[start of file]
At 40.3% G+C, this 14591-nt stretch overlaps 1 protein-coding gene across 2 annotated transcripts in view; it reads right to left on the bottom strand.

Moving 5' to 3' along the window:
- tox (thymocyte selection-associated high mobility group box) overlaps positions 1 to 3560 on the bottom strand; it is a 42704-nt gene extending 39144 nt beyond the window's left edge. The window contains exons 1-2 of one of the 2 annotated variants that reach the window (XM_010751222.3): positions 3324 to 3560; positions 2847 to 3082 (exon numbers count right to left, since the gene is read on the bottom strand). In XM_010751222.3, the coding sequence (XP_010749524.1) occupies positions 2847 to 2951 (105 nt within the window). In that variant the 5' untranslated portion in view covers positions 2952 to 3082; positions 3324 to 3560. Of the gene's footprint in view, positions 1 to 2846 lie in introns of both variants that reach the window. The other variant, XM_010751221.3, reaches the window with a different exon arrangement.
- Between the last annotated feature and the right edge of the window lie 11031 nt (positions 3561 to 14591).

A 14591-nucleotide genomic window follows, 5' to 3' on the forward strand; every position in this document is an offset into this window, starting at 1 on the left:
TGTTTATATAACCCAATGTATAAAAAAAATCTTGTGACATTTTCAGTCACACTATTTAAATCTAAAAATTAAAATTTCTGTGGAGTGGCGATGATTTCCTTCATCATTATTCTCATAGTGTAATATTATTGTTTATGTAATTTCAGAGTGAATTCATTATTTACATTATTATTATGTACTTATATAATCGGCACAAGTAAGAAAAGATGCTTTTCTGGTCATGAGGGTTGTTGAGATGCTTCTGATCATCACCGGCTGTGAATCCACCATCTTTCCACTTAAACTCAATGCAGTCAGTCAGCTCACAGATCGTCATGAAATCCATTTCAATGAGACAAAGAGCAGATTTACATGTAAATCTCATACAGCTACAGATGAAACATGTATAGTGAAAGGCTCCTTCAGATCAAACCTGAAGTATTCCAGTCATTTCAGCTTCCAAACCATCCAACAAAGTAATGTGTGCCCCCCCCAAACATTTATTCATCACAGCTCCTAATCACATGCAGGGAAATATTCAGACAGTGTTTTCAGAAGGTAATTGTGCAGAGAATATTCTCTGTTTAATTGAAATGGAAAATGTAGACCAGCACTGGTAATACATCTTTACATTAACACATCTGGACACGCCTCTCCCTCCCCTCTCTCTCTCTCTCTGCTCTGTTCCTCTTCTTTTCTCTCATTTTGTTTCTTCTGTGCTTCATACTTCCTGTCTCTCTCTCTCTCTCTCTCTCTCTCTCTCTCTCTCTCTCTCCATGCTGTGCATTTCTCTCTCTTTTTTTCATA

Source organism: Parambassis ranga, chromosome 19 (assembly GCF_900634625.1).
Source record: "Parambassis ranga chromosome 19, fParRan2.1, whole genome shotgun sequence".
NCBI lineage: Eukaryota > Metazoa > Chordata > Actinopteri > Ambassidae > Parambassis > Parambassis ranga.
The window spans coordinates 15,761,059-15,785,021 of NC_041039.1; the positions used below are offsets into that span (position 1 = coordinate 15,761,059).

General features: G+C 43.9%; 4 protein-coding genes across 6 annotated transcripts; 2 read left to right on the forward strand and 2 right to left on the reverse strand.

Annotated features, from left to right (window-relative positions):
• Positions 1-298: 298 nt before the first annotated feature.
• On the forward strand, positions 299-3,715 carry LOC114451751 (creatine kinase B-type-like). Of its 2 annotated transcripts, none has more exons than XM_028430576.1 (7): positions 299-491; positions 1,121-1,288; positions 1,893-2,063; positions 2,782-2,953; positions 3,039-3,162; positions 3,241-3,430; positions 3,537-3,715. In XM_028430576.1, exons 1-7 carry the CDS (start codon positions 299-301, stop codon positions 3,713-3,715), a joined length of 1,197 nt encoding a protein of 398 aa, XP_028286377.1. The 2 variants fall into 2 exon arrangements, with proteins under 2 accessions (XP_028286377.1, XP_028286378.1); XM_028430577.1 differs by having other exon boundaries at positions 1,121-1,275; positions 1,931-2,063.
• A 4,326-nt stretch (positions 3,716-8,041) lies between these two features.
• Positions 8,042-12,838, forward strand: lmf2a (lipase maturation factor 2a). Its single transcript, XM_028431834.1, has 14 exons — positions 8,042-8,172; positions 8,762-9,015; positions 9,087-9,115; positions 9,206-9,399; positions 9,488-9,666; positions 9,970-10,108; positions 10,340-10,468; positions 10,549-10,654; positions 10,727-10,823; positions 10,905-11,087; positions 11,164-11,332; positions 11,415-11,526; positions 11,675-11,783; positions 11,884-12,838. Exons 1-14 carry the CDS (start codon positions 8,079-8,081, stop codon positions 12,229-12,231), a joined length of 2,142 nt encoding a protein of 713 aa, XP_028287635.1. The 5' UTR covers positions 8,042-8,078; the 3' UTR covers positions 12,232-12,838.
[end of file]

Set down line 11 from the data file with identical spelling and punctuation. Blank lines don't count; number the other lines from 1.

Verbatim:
General features: G+C 43.9%; 4 protein-coding genes across 6 annotated transcripts; 2 read left to right on the forward strand and 2 right to left on the reverse strand.